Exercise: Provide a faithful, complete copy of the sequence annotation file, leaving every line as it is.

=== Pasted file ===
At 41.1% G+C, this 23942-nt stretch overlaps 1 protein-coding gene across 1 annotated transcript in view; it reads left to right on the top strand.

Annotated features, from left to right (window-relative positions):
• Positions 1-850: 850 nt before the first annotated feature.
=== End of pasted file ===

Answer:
At 41.1% G+C, this 23942-nt stretch overlaps 1 protein-coding gene across 1 annotated transcript in view; it reads left to right on the top strand.

Annotated features, from left to right (window-relative positions):
• Positions 1-850: 850 nt before the first annotated feature.